Every Time A Sitting U.S. President Has Ever Hidden Their Illness From The Public

By | October 6, 2020

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(N. Currier/Wikimedia Commons)

No matter the era, the well-being of the U.S. president has global ramifications. If the commander-in-chief knows the state of their health has a direct effect on the state of the nation, is it okay to hide an illness from the public? That's a question at the forefront of today's political minds as speculation on the health of President Donald Trump grows exponentially following his diagnosis of COVID-19, but Trump wouldn't be the first president to put up a front of strength and vigor. In fact, many presidents hid their illnesses.

William Henry Harrison Might Have Had Typhoid Fever

With a presidential career spanning only 32 days, William Henry Harrison has an unfortunate political history. He had both the shortest term as president in the history of the United States and the longest inaugural address to date, and the latter directly contributed to the former. After droning on for almost two hours on a cold day without a coat or hat, he fell ill within the month and died of complications from pneumonia on April 5, 1841, but some historians believe that Harrison had also been suffering from typhoid fever since before he even took office, thanks to Washington, D.C.'s contaminated water supply. If that's really the case, then catching pneumonia only exacerbated his illness.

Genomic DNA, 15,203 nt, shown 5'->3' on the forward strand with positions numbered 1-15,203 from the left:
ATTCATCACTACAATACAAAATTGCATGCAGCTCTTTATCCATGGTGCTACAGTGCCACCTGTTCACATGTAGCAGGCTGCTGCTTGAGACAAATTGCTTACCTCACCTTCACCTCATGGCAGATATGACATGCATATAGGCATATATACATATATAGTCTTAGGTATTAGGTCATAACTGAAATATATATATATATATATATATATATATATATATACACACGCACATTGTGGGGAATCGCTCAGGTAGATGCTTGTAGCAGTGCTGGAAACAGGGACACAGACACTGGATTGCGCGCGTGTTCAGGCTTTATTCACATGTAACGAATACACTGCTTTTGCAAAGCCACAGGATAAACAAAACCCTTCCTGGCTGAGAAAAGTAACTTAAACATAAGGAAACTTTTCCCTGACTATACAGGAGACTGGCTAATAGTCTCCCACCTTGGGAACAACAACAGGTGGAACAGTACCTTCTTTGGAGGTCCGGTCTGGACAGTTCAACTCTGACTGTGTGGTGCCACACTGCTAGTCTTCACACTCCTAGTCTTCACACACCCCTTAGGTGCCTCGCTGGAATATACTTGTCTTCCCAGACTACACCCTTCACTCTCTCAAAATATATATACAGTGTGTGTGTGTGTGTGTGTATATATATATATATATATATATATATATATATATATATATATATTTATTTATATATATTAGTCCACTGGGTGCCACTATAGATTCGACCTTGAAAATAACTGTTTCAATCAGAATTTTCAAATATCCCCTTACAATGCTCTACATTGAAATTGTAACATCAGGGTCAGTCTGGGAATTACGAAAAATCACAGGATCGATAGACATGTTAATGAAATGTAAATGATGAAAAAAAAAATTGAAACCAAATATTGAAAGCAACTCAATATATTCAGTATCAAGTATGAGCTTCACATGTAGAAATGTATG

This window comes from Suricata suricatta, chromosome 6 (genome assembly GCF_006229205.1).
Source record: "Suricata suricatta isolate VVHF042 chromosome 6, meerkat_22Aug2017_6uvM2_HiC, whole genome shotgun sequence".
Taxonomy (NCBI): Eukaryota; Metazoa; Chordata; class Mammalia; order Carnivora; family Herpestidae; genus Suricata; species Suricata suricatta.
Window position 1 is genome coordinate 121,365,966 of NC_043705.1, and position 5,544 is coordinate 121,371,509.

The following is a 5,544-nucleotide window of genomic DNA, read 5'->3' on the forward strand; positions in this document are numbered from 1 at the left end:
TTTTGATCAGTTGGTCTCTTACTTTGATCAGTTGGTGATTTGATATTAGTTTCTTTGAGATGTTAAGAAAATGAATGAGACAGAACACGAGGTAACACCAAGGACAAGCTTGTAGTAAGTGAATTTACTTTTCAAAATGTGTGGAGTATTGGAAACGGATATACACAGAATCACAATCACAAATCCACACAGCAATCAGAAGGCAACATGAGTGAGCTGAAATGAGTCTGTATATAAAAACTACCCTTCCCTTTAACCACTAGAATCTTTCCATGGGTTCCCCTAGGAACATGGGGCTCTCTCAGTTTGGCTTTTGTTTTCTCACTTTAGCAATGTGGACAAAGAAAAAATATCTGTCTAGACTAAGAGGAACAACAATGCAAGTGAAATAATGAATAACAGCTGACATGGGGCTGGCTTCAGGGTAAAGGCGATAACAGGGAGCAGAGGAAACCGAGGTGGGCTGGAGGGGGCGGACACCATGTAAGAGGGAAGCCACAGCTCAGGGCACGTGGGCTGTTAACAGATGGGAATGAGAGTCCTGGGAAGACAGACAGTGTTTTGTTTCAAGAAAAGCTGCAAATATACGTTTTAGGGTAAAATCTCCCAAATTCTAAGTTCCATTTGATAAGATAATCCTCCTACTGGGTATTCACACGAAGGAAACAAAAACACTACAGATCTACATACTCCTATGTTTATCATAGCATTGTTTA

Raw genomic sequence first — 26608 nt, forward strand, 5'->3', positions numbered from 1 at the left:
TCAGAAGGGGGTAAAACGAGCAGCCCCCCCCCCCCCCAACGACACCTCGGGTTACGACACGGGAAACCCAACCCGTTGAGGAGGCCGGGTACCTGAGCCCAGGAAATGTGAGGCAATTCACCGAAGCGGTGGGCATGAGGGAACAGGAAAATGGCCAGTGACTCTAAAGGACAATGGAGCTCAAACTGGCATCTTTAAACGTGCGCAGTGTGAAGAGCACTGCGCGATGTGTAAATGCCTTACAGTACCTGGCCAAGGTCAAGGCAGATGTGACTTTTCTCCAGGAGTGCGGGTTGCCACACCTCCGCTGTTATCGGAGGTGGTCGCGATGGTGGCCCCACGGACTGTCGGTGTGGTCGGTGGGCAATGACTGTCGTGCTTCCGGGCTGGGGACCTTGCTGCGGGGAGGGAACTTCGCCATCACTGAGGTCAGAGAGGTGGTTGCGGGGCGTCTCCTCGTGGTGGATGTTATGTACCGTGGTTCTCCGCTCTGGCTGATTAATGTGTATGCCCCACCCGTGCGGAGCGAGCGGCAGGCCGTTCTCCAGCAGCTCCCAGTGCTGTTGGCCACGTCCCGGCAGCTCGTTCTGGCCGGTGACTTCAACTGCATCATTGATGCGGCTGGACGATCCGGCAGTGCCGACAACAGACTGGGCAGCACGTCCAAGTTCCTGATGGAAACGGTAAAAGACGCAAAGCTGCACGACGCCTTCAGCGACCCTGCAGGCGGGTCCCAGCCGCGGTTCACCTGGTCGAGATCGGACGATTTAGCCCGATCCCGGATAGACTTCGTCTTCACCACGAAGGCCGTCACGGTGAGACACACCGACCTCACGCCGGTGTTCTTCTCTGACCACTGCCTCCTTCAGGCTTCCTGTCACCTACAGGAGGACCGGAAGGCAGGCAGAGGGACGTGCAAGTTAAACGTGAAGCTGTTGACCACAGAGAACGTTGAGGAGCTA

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(Frederick Gutekunst/Wikimedia Commons)

Grover Cleveland's Cancer-Hiding Mustache

Mustaches are great for a lot of reasons, but for Grover Cleveland, it was the perfect disguise for a surgery scar on his upper lip. Mere months after he was elected to his second term in 1893, Cleveland was diagnosed with a cancerous tumor on the roof of his mouth. He had it removed aboard a yacht on the pretense of a four-day fishing trip, covered the scar with his mustache, and denied all rumors of surgery. He even went so far as to launch a smear campaign against the doctor who brought the news to the press.